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Target Practice

Spring was in glorious full bloom, and I thanked God for a few hours of solitude during a recent women’s retreat. As I hiked through the green hills and blossoming fields of the conference grounds, relishing the scent of pine and eucalyptus, I came through a clearing and found the archery range open for instruction. I welcomed this opportunity to try a new sport, and in so doing discovered that the Lord had a spiritual lesson targeted just for me that day.

Our genial, red-bearded instructor looked like a modern-day version of the ruddy, good-looking King David and immediately put me at ease. He gave me terminology and tips, followed by a masterful demonstration of his own prowess as a bowman. I watched him fit the notch of his arrow to the bowstring and take up his stance with precision. When he drew back and let it fly, he never missed the center of the target. Clearly he had plenty to teach me.

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My Father’s World

Teaching the Book of Ruth has allowed me to spend delicious hours reading and studying and cross-referencing and pouring myself yet another cup of coffee. I’m tuning into tiny details, but also mindful of the bigger picture, looking for underlying structure and overarching themes. Stacked around me are lexicons and systematic theology texts, contemporary commentaries, and ancient tomes. As a natural-born nerd, big words and big ideas are my love language.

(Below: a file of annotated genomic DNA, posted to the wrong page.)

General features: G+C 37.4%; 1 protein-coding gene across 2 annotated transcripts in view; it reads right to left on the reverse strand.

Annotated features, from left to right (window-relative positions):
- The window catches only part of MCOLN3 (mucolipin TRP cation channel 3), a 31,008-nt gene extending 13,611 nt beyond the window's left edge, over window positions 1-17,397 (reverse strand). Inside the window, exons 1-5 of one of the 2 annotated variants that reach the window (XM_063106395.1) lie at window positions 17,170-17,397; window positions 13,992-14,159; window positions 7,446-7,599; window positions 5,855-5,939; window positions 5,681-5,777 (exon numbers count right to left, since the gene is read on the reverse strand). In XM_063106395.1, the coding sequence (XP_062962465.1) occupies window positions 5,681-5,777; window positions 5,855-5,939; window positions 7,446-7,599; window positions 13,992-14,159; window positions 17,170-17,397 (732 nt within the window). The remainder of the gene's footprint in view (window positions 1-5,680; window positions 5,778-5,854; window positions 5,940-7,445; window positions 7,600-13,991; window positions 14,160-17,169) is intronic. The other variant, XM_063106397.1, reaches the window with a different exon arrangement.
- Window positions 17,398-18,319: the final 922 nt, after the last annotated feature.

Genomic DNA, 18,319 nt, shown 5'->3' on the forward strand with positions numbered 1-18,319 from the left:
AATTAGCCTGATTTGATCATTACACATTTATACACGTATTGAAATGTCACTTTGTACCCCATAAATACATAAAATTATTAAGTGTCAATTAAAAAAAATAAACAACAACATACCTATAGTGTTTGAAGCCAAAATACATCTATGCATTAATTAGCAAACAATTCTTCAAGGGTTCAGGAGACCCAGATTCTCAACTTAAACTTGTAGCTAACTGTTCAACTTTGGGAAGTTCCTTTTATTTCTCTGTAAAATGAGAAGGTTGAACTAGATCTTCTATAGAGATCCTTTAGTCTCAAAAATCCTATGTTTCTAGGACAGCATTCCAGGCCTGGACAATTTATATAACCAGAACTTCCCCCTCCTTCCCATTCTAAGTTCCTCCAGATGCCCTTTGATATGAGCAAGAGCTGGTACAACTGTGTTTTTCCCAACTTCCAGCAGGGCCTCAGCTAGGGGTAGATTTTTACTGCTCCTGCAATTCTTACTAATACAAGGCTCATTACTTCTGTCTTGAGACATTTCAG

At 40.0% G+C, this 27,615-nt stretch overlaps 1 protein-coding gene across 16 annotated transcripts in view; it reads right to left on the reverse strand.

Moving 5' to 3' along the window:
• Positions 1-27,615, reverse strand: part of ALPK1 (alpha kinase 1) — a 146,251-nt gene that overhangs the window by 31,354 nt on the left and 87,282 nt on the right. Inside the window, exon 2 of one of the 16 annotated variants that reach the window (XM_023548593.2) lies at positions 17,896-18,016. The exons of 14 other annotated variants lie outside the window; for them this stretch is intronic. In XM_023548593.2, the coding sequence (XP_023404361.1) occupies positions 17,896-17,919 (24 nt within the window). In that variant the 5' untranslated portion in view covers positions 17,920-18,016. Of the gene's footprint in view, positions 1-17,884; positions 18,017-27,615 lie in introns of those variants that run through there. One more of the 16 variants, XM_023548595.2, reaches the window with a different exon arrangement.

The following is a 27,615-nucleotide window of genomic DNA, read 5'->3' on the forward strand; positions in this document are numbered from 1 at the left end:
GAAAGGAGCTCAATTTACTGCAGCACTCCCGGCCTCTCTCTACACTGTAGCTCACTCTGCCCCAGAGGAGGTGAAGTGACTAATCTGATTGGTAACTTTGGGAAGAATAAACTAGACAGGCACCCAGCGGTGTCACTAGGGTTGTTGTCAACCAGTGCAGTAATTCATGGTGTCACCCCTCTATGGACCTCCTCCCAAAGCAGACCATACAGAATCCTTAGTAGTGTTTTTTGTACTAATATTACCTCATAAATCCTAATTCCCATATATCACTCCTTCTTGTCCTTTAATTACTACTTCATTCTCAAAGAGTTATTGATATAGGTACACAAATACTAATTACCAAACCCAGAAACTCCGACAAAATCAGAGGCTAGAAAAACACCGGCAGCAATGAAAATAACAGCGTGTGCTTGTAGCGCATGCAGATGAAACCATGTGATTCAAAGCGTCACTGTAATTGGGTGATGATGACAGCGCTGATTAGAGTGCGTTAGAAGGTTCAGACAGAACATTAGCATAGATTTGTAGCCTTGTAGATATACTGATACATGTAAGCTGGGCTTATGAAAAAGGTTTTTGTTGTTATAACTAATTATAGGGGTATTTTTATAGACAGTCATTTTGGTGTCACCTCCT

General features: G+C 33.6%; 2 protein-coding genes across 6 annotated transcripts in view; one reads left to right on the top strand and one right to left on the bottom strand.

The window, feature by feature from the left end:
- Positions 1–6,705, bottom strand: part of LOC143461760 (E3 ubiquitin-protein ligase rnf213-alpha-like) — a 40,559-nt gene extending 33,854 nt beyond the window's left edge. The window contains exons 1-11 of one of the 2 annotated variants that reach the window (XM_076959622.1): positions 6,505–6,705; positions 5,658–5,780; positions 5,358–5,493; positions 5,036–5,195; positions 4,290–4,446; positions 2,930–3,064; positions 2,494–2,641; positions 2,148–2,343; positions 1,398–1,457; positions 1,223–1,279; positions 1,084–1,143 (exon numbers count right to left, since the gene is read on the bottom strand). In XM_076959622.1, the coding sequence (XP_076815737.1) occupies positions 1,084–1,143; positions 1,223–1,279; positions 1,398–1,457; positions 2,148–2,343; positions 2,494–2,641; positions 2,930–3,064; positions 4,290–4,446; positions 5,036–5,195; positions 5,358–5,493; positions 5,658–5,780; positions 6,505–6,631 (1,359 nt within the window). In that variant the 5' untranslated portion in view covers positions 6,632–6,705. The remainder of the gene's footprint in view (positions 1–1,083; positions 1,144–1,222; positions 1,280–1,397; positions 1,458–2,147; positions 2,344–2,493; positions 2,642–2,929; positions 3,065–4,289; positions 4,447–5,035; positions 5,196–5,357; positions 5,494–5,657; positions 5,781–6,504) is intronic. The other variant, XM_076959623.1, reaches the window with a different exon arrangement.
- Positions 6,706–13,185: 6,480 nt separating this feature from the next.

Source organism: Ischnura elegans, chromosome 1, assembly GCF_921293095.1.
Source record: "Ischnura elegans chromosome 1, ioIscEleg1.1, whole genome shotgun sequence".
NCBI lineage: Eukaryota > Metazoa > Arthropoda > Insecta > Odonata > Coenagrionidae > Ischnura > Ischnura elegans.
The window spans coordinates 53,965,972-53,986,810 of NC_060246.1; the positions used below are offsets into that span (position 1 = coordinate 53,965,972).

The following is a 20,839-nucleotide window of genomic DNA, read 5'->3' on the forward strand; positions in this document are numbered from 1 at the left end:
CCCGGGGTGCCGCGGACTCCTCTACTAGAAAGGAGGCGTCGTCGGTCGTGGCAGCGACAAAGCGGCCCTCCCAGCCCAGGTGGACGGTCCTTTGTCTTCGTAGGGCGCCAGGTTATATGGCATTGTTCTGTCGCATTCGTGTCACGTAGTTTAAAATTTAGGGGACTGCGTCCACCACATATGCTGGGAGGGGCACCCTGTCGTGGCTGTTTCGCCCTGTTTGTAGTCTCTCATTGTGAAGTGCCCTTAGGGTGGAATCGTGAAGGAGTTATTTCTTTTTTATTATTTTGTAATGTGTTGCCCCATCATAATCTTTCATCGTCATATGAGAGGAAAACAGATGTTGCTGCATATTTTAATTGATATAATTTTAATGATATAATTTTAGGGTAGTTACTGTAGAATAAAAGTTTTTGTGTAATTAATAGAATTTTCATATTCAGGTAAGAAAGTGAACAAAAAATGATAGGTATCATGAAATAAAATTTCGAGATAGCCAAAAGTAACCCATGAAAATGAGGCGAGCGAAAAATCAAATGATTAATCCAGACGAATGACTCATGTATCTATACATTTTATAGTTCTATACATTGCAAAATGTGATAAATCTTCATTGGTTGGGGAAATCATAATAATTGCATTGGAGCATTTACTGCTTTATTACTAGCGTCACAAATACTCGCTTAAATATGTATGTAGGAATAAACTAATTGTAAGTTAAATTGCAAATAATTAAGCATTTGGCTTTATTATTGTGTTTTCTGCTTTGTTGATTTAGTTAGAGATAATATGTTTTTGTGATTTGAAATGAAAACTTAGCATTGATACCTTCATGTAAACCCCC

But ultimately, we are not training for a Bible Trivia Bee.

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Taste and See that the Lord is Good: Eating Wisdom

Eating Wisdom Yancey

My son recently finished a book called The Jesus I Never Knew by Philip Yancey. He found much there which stimulated his interest and seemed eager to discuss the book with me once he found out that I had read it. Problem is, it had been 5 or 6 years ago and I now remember not much more than the title and that I had enjoyed it.

He marveled at that bit of news in a sort of disappointed way. “What? How could I have read an entire book and not be able to remember any specific point the author had made? Why even bother to read at all then?”, he wondered.

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Teddy Bear Christmas

In the picture my daughter is a two-year old dancing in a sunbeam; her corn silk hair glows and her blueberry eyes are matched in intensity by the rich hue of her leotard and tutu. The dancing costume she so joyfully wears was found at a thrift shop, but she does not notice the worn elastic or frayed edges. At that moment she is a nothing less than a beautiful ballerina performing for her new teddy bear who watches from her bed.